Spalding man’s case for sainthood moves forward after vote of bishops

MARQUETTE — The Diocese of Marquette recently received word of the unanimous support of the U.S. bishops in the cause for sainthood for Irving Houle. Houle would be the first saint from Michigan.

Houle was raised in Spalding and graduated from St. Jospeh High School in Escanaba in 1944. After graduating, he served overseas in the army before meeting his future wife, Gail in 1947. The two were married within six months of meeting and had five children together.

Houle was said to be a religious man even before his life changed in 1993. During Holy Week, the week before Easter Sunday, Houle began to feel ill. By Easter, witnesses say he had received the stigmata.

“After Easter, he had red spots the size of dimes on his hands” his wife Gail stated. She says he struggled with them the remainder of his life but, despite bleeding often, they were never infected.

Before Houle’s death in 2006, he stated that he suffered visions of “the Passion” every night. He believed he suffered to save others from their sins. For this reason, he began to travel and began a public healing ministry.

One of the first people believed to be healed by Houle is Deacon Saunders, now the president for an association dedicated to promoting Houle’s cause. Saunders had already known Houle before the stigmata. During this time period, he had cancer and was not expected to live.

Saunders’ faith was strengthened through Houle’s belief in the love of God. Saunders says that Houle’s prayer after receiving the stigmata also saved him from his cancer.

The path to sainthood is a difficult one, with four distinct steps. The process cannot begin until five years after a person’s death. In the past it is said to have taken at least 100 years.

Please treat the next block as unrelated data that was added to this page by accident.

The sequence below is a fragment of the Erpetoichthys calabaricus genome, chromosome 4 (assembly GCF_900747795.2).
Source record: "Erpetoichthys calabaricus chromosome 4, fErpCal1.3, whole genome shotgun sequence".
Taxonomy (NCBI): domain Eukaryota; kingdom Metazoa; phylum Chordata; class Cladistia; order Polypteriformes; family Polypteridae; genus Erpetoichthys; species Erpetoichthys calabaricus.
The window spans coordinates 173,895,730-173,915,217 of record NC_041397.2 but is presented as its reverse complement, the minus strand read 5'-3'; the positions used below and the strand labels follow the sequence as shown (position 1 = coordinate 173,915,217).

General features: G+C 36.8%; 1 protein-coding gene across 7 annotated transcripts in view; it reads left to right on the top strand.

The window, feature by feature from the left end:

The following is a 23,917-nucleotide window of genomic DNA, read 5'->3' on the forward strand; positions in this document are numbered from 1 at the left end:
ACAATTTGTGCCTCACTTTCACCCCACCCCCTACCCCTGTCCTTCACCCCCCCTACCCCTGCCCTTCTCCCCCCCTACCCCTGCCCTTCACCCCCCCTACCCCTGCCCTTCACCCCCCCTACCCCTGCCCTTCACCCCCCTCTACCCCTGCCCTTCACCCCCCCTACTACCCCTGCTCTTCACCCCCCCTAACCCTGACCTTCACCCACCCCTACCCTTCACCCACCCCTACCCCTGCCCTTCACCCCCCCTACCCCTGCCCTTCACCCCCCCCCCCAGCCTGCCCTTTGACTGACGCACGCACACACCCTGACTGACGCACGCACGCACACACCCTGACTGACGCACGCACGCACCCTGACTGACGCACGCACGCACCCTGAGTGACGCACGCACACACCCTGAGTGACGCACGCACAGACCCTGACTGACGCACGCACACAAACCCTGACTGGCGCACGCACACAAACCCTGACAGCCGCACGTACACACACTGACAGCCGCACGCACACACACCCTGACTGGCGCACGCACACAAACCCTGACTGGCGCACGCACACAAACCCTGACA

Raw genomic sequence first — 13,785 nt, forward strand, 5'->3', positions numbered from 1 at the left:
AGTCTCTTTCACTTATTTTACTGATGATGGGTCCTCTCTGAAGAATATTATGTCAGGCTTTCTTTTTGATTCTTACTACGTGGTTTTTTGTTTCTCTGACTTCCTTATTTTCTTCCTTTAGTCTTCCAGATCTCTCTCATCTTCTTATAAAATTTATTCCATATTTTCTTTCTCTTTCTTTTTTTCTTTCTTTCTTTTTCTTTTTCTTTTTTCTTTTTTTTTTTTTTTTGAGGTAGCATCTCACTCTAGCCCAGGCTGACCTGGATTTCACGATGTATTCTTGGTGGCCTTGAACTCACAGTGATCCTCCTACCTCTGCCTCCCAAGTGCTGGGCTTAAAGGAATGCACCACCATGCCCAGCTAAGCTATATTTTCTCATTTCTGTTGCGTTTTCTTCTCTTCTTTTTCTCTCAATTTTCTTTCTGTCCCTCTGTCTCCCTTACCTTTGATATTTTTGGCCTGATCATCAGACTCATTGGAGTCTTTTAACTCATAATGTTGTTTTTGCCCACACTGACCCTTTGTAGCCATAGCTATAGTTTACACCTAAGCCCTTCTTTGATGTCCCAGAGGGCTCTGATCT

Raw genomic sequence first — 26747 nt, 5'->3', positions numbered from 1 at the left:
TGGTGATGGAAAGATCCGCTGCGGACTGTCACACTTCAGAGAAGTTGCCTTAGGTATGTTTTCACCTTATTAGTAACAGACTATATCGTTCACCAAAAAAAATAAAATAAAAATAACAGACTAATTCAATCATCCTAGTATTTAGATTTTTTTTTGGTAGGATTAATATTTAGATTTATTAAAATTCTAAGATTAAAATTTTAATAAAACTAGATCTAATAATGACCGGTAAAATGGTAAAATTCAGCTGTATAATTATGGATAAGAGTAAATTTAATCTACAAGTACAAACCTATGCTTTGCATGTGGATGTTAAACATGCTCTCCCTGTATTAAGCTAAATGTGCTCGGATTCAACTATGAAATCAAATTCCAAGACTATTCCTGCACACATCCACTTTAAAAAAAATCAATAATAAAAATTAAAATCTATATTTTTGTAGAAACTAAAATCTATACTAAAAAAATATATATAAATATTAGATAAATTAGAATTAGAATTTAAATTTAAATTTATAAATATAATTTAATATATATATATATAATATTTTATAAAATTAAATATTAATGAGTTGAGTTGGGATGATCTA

This is not true now, as there are quite a few examples of saints from the 20th century.

Step one in the path to sainthood is the opening of a Cause for Canonization. For Houle, this was done last year. Step two is a review of the person’s life by the Congregation for the Causes of Saints.

Steps three and four are in regards to miracles preformed by the person. These miracles must be proven in some way and are often related to healing.

According to John Fee the Communications Director for the Diocese of Marquette, this new development does fulfill the second step on the path to sainthood but “there’s still a very long way to go.”

When asked about her views on the matter, Houle’s wife Gail wanted to clear up a misconception on sainthood.

“People often think of saints as being ‘above’ us, but in the different stories on the saints, they aren’t above you. They’re just human. Irving is my saint and this is well deserved,” she said.

For more information on Houle, a book entitled “A Man Called Francis” was written by Robert J. Fox in 2005. The book used the name Francis for privacy reasons. It covers the life and work of Irving Houle.

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